LOS ANGELES -- This tournament, this game, needs John Beilein.

Oh sure, there are other good guys who are likeable and have clean reputations. But their numbers are shrinking faster than the tuna population.

In both cases, there are too many sharks. Michigan's coach has walked the walk again. In a sport of charlatans and blowhards, in a sport of millennial power brokers and unrepentant millionaires, John Beilein literally rolls up his sleeves each night.

This time, he fooled us again. "Plodding Michigan" might as well had been a registered trademark. Then against Texas A&M in a West Regional semifinal he unleashed his sprinters.

Michigan took the Aggies' celebrated front line and ran it into a puddle of maroon.  In short, these Wolverines can do anything. Or it seemed like it in a 99-72 win that catapulted No. 3 seed Michigan to the Elite Eight for the third time in six years.

The 99 points were the most by Michigan in an NCAA Tournament game since the Fab Five in 1992. Their efficiency was perhaps the best all season -- 62 percent shooting, 21 assists on 39 baskets.

With 5:39 left in the half, Michigan had as many 3s (eight) as it had in 16 games this season. It ended with 14.

"This felt like Madison Square Garden to us," Beilein said of the Staples Center that was 90-10 Michigan fans.

The season seems like it will never end for the Wolverines. They can play any style, winning a pair of grinders against Montana and Houston before running the Aggies off the floor.

Some might even say the bracket is opening up for a team that tied for fourth in the Big Ten. The Wolverines are the highest-seeded remaining team on the entire left side of the 68-team bracket -- thanks to first-weekend exits for Virginia, Xavier, Cincinnati, North Carolina and Tennessee. Beilein is in his 11th season at Michigan. If he wins the national championship, he'll be one of six active coaches with 800 games.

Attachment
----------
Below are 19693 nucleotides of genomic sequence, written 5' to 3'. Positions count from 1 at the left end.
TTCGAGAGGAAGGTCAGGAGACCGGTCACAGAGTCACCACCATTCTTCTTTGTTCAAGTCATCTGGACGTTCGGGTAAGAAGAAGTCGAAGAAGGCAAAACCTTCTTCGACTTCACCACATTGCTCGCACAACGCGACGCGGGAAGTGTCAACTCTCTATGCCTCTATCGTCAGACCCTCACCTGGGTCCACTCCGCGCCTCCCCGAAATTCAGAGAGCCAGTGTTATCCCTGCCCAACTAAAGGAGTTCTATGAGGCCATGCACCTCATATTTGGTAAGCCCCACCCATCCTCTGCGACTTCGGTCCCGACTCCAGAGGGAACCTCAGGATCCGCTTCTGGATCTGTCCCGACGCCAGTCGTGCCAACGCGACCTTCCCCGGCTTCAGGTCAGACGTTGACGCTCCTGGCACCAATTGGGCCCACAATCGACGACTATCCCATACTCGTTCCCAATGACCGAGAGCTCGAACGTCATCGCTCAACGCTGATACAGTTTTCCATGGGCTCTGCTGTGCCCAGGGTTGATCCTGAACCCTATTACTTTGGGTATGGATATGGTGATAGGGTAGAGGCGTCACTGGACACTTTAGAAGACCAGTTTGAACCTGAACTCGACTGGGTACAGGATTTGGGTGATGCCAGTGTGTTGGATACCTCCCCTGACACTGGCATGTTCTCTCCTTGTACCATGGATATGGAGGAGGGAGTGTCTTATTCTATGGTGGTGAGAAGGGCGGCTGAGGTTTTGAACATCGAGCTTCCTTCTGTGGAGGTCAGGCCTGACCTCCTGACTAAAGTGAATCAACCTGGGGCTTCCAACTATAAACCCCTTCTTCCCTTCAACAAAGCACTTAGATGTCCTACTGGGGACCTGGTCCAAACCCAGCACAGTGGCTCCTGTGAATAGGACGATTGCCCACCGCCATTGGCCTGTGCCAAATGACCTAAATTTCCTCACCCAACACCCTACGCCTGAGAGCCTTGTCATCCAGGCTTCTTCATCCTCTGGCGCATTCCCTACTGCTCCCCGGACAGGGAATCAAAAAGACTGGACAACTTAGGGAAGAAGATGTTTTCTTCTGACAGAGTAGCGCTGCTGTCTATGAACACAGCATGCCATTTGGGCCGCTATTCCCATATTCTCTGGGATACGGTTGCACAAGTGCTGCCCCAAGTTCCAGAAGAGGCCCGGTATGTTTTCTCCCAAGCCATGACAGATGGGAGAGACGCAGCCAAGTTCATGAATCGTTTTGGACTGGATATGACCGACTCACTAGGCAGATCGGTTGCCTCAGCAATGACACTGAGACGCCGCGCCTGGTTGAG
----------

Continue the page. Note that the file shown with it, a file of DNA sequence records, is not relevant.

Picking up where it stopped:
But it may it's what didn't happen this season that defined him.

Senior forward Duncan Robinson remembers getting calls from friends when news broke in September of the now-infamous FBI investigation.

"To be honest with you, it was a cool moment to be part of this program," Robinson said, "because I had some friends playing at other programs. I'll talk to them and people [were] reaching out to them. Asking questions and stuff."

One of those players was from Louisville, Robinson said, which eventually had its 2013 championship banner taken down due to NCAA sanctions. Four other schools were implicated in the FBI investigation -- Oklahoma State, USC, Auburn and Arizona.

"Nobody even reached out to me, 'cause everyone just kind of knows," Robinson continued. "It's kind of an expectation at Michigan that [Beilein] has established."

Beilein had to be happy with guards Charles Matthews (1) and Muhammad-Ali Abdur-Rahkman (12) on Thursday. USATSI

Beilein never gets thought of that way. He has produced his share of college short-timers and pros, but there was always a certain class about it. This offseason, before the FBI investigation had even taken over the college basketball landscape, rival coaches named Beilein the cleanest coach in the game as part of CBS Sports' annual Candid Coaches poll.

This is the man who dragged Michigan out of the Tommy Amaker years. It's hard to believe previous to Beilein Michigan had missed six straight tournaments under Amaker. This is the fourth time Michigan has reached 30 wins. Beilein has coached two of those 30-win teams. If you're into karma, the previous three times the Wolverines won at least 30, they played for the national championship.